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Menopause Hair Loss: Does it Cause Hair Loss?

Katelyn Hagerty

Medically reviewed by Katelyn Hagerty, FNP

Written by Our Editorial Team

Last updated 6/24/2021

The years when you're 45 to 55  should be the golden era of your life. 

Perhaps you’re hitting the peak of your career, or if you're toward the latter end of that timeframe, considering what you might do with your retirement account. 

These years also coincide with the time when most women experience menopause, plus all the changes this development can bring

While hot flashes and night sweats might get the most complaints, menopause can also cause hair loss. 

Read on to learn more about menopause-related hair loss, and what you can do to manage it. 

What Is Menopause?

Menopause refers to the time in life when you stop menstruating. Typically, menopause is reached when you're of age and you haven't seen your period for about 12 consecutive months. 

The space of time leading up to those months is usually referred to as 'perimenopause' or 'menopausal transition'.

While you're out celebrating freedom from pads, tampons, menstrual cups and other devices in the lead up to menopause, your body is going through a number of changes that cause the typical symptoms associated with this process.

These changes are usually thanks to the drop in the production of hormones like estrogen and progesterone, which help regulate the menstrual cycle as well as female sexual and reproductive development.

When the ovaries begin to produce less and less of these hormones, you may notice menopausal signs such as the hot flashes and night sweats. 

Other symptoms can include:

  • Trouble sleeping

  • Moodiness and irritability

  • Loss of interest in sex

  • Vaginal dryness

  • Menstrual changes

  • Hair loss

Menopause Hair Loss Causes

The link between hair loss and menopause largely boils down to the hormones estrogen and progesterone, or more accurately, their depletion during this process.

To understand why these hormones are so important for hair health, it’s helpful to examine their impact on hair growth.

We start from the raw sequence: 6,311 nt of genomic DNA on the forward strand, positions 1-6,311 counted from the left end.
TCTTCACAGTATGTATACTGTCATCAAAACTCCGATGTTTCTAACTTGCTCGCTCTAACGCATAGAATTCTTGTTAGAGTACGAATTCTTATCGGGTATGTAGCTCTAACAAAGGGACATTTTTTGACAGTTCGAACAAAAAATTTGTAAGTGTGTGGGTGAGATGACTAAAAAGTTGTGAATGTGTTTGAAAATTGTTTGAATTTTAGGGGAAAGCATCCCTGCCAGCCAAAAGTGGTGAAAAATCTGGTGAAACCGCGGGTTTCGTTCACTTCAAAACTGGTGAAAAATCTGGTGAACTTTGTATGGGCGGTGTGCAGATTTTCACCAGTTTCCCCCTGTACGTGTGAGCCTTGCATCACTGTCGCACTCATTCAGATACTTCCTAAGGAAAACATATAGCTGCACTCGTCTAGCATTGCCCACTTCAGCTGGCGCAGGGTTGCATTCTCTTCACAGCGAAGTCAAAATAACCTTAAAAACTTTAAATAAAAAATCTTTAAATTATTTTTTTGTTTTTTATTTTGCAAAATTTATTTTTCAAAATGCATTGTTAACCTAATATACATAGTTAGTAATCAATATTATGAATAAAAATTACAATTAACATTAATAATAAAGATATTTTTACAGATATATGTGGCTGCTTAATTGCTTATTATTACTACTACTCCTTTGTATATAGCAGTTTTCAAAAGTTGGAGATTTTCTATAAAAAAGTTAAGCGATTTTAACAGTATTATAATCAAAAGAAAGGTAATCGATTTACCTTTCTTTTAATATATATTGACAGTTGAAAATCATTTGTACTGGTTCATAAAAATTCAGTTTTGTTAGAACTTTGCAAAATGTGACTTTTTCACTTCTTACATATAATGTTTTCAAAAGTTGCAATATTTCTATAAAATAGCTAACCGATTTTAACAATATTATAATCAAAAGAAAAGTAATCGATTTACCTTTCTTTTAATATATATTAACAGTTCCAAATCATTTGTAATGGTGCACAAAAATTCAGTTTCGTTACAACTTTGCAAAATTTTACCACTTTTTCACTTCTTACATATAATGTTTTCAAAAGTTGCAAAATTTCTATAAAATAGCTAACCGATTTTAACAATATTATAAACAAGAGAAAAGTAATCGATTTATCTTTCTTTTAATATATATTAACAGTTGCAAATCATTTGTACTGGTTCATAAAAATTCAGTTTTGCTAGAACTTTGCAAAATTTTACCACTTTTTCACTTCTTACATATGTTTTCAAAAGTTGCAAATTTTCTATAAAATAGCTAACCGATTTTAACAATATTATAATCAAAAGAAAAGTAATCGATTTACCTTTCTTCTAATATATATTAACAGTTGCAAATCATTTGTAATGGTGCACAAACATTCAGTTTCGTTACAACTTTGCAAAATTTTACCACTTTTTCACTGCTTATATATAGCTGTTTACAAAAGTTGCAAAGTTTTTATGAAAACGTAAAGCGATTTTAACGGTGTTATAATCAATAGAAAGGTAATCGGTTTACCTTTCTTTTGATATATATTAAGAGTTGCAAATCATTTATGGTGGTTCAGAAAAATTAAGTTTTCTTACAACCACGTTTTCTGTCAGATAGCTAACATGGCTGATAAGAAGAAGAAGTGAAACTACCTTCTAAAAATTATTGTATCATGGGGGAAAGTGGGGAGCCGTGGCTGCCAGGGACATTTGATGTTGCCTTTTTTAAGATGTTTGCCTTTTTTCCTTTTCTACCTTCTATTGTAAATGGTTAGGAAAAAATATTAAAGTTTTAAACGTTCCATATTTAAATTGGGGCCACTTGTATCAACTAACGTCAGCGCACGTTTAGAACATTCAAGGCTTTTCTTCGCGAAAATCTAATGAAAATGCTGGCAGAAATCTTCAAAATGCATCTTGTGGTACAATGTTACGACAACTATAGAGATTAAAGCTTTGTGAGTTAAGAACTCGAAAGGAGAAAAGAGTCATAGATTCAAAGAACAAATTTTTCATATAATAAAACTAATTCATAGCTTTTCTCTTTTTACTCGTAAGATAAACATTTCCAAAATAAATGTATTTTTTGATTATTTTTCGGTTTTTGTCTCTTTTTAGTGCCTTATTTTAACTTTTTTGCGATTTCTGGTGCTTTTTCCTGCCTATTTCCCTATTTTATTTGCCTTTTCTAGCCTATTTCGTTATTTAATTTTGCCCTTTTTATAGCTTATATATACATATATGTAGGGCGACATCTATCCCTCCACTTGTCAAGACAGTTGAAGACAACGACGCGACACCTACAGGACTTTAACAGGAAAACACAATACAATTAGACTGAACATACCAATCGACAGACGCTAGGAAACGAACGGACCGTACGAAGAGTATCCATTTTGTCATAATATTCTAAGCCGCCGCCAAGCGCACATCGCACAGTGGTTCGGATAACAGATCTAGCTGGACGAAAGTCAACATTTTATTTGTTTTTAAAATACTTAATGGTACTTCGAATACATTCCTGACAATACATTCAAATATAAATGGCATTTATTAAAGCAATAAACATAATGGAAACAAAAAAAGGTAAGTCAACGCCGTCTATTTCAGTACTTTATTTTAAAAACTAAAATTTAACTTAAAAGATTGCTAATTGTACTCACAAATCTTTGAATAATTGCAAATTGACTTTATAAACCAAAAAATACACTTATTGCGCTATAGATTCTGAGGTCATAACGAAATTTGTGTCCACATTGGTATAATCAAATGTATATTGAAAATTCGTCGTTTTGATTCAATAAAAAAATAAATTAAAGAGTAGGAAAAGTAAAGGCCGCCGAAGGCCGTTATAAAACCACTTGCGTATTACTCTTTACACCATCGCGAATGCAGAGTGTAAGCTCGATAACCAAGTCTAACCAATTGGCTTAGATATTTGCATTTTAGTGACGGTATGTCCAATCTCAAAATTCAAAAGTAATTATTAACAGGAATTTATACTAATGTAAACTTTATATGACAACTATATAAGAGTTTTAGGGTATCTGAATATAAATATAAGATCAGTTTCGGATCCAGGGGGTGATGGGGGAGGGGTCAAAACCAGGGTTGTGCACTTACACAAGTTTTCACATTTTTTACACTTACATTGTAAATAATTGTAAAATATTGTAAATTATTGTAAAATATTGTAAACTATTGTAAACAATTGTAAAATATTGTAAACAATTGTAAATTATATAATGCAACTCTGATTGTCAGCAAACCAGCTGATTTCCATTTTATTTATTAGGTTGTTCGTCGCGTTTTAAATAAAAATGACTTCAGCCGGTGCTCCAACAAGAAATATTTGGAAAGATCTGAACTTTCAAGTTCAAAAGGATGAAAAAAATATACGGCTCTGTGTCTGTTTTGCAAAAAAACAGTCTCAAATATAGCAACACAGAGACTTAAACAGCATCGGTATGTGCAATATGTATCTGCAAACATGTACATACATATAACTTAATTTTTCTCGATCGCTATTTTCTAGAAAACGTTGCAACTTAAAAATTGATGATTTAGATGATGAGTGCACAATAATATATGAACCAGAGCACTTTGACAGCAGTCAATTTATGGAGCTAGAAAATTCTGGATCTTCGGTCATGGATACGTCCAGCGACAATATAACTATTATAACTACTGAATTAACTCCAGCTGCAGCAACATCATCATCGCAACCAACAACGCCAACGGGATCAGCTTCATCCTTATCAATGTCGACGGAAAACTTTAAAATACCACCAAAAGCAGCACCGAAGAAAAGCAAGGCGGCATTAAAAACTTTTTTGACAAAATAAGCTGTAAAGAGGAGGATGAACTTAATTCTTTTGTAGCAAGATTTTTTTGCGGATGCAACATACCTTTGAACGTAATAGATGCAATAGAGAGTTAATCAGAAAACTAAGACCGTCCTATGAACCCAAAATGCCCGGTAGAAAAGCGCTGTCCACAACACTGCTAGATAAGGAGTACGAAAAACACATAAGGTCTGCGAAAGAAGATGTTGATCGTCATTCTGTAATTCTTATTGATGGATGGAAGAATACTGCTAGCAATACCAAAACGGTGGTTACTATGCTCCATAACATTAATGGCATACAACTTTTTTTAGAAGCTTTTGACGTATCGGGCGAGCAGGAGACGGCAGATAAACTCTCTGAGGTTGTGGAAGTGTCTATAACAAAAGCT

This hormone helps improve hair length and density. Progesterone is also able to prevent the conversion of testosterone to dihydrotestosterone (DHT). 

For more on this, check out this guide to female pattern hair loss. DHT is one of the leading causes of hair loss in women.

Progesterone can stop the secretion of luteinizing hormone (LH) which stimulates  ovulation, yet also  encourages the production of androgens like testosterone and DHT. These promote what’s called androgenetic hair loss.


This hormone can elongate the growing or anagen phase of hair growth. 

This healthy-hair feature is a major reason why women experience rapid hair growth during pregnancy.

Like progesterone, estrogen can also impact the amount of DHT in the body, helping to regulate its effects on hair loss. 

Estrogen also has a leading role in managing actors that encourage hair growth such as cytokines—which are proteins that help cells communicate.

When women experience menopause, they face a hormonal imbalance that causes the supply of estrogen and progesterone to drop. 

When this happens, male hormones like testosterone and dihydrotestosterone increase in the blood—which can then lead to the loss and thinning of hair.

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What Does Menopausal Hair Loss Look Like?

There are tell-tale signs to identify androgenetic hair loss in menopausal women. 

If you fall within the typical age group and notice your hair is starting to thin around the front, back or center of your scalp, you may be experiencing menopause-related hair loss. 

Menopausal hair loss typically affects twenty to sixty percent of women before the age of 60, and can understandably cause considerable distress. Thankfully, there are trusted ways to get hair loss under control.

How to Treat Hair Loss in Women

There are a number of options to choose from when managing menopause hair loss, including: 


As the only FDA-approved hair loss treatment for women, minoxidil is popularly recommended for improving balding or thinning hair.

Since menopause-related hair loss is caused by androgens, it would follow that any treatment might directly target these hormones.